Goafest 2019: Moving to city for work no more aspirational for today’s youth: Navin Shenoy

Navin Shenoy, Marketing Head, Youth, Music & English Entertainment, Viacom 18, speaks about MTV Insight Studio that commissions youth insight studies every two years and publishes books on them

NavinShenoy

At Day 2 of Goafest 2019, Navin Shenoy, Marketing Head, Youth, Music & English Entertainment, Viacom 18, spoke about MTV Insight Studio. The studio commissions youth insight studies every two years and publishes books on them. They will soon release a new version. In his session, he spoke about what the youths of India are talking about and what are their beliefs.

Shenoy explains, “What do we do with this data? Firstly, it helps us with choices about our shows. For example, we did a show called Troll Police. Young people realise the fact that being a celebrity doesn’t help. You can still be trolled with messages, pictures and so on. So we put out this show that had celebs face to face with trolls. In doing so, the entire nation saw what motivates these people. What we also do is see how we can offer customised solutions as a brand studio.”

Sharing a few details from this year’s youth study, Shenoy listed some observations. The first one is Bharat Vs India.

Speaking about it, Shenoy shared, “This a very commonplace conversation happening everywhere. Lot of questions around it are coming together. What you need to understand is that in the last 8-10 years, the young middle class has doubled in size and news channels have quadrupled in number. Telephone now reaches every single pincode in the country and so does Amazon in terms of delivery. Content, time and entertainment are reaching to the last ZIP code. You have material goods that will goes down to the last Zipcode.”

The next data was regarding youth preferring to stay at their hometowns for jobs rather than moving to the cities. 

Shenoy revealed, “What we realised is that nearly 10-12 years back, moving to cities was an aspirational move to make it big. Also because we were forced to do so for livelihood. It doesn’t have aspirational value anymore. Now pretty much everyone has someone from their families moving to the cities that gives them livelihood. But as they read news, they now realise that this unanimously is a very crappy place to live.  They understand that it comes with a life of anonymity, which is very contrasting to their lives in the non-metros where people can reach anywhere in a few minutes. Also a lot of mindspace indicators make them believe that young people are succeeding in town.”

Giving out some data in this regard, Shenoy said, “Almost 60% believe that there’s as much opportunity in their town as another city. This is the indication of what they believe. The truth obviously is much lower when you equate it with opportunities. Also because of media hype, they believe there are so many success stories.”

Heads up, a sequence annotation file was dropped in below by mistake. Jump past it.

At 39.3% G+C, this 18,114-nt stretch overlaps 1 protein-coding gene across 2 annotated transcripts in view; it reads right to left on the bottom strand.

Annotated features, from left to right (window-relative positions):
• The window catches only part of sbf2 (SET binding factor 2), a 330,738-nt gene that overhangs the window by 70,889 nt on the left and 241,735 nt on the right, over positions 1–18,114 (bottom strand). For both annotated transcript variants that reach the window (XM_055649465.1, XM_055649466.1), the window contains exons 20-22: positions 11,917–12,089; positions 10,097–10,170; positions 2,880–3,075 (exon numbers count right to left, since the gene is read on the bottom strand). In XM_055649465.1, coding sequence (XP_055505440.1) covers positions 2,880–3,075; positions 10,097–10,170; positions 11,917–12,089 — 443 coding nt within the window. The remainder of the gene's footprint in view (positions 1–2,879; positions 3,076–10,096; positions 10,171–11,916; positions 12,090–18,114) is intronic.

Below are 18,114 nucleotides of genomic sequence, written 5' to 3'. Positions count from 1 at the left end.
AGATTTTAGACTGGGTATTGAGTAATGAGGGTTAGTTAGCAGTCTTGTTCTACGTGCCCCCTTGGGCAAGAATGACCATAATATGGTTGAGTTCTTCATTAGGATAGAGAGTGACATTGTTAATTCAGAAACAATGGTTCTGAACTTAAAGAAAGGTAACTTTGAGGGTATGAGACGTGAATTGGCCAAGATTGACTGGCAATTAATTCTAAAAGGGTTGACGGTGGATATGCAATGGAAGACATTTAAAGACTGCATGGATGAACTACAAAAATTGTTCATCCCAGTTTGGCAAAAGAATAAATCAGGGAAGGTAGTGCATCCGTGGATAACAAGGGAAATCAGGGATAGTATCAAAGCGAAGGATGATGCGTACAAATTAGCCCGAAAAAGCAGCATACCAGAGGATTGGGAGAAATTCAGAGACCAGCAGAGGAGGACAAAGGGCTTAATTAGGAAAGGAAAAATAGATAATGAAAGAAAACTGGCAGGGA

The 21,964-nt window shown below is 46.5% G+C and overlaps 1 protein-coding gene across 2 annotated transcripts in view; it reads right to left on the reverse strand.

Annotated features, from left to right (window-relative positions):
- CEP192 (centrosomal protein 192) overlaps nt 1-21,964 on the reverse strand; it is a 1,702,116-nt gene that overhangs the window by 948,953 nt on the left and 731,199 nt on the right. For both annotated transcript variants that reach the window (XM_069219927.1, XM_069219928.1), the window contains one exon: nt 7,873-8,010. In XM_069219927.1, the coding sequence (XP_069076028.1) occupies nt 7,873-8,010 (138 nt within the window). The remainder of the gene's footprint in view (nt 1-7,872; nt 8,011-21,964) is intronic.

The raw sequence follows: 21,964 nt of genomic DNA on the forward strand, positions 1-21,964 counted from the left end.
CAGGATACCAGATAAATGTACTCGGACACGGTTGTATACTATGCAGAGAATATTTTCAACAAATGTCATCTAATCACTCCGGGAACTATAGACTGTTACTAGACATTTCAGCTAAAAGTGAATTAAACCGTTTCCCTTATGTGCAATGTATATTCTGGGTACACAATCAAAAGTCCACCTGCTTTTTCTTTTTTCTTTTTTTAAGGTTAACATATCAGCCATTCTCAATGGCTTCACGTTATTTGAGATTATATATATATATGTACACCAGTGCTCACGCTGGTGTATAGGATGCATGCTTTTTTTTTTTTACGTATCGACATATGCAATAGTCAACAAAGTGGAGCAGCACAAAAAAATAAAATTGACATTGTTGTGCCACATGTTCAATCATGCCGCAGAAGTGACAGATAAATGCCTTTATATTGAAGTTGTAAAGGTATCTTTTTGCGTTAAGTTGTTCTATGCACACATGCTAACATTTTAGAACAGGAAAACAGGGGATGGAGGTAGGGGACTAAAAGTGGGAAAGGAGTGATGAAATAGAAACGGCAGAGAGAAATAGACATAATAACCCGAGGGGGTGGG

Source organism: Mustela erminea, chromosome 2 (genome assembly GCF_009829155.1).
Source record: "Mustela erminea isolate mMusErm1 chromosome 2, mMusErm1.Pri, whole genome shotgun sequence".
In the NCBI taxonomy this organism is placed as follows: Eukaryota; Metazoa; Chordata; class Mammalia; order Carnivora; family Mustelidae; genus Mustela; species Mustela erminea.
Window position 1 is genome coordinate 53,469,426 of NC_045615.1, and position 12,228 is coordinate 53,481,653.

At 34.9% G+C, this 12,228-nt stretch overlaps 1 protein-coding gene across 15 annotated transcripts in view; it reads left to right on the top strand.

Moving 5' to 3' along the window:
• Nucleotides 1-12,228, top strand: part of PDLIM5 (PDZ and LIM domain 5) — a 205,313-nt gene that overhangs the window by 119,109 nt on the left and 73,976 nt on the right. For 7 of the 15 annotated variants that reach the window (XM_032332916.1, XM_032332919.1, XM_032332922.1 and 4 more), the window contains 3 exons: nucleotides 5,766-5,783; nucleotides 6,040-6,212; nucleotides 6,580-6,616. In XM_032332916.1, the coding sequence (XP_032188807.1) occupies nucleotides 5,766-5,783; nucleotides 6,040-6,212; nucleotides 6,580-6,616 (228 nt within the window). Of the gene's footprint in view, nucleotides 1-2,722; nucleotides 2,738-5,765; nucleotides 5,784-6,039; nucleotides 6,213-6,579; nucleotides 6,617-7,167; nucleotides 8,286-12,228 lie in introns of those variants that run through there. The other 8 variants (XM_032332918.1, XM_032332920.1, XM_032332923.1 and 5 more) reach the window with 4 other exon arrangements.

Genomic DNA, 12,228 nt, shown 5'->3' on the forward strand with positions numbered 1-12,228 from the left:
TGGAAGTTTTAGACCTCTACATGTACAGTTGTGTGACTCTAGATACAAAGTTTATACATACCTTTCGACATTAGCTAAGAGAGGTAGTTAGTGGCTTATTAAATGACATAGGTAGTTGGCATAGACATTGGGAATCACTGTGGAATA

Shenoy also talked about ‘assisted commerce’.

“Assisted commerce is, let’s say, I am not so tech-savvy and so will employ this young person who is very tech-savvy and has signed up for the assisted commerce business. So what I do is when I say I have an event next week and need a red salwar, you send me links on WhatsApp which I go through and then I click on one of them and actually order it. This triggers an order straight to the company. So when you do assisted commerce you don’t sit on the inventory but sell the goods. These are the opportunities that may not mean that you are a big entrepreneur but there are also little stories about how things are shaping in these times.”

The next theme was around empowerment of women. “There is a lot of conversation around this and there is a belief that things are getting better for girls. Girls no longer find their parents regressive. As parents have started having cellphones, the only person in the house who is willing to be patient and sensible enough to take them through it are the daughters. But that’s not the only reason. What we found surprising is that 49% females said they inform their parents when they go on a date. It is different from the numbers that we saw 8-10 years back,” Shenoy explained.

Shenoy also revealed how, through their studies, they have found out that virginity is no longer the deal breaker. “This is also from the perspective of a girl. It’s not only about the guys as it holds true for girls as well. In 2014, only 64% women believed that same rules should apply to a boy and a girl in a relationship. That number goes up to 94% now. You can see the mind shift from the perspective of a woman. The other one is that in 2016, 42% believed that they should split the bill on a date. This figure has now gone up to 82%.”

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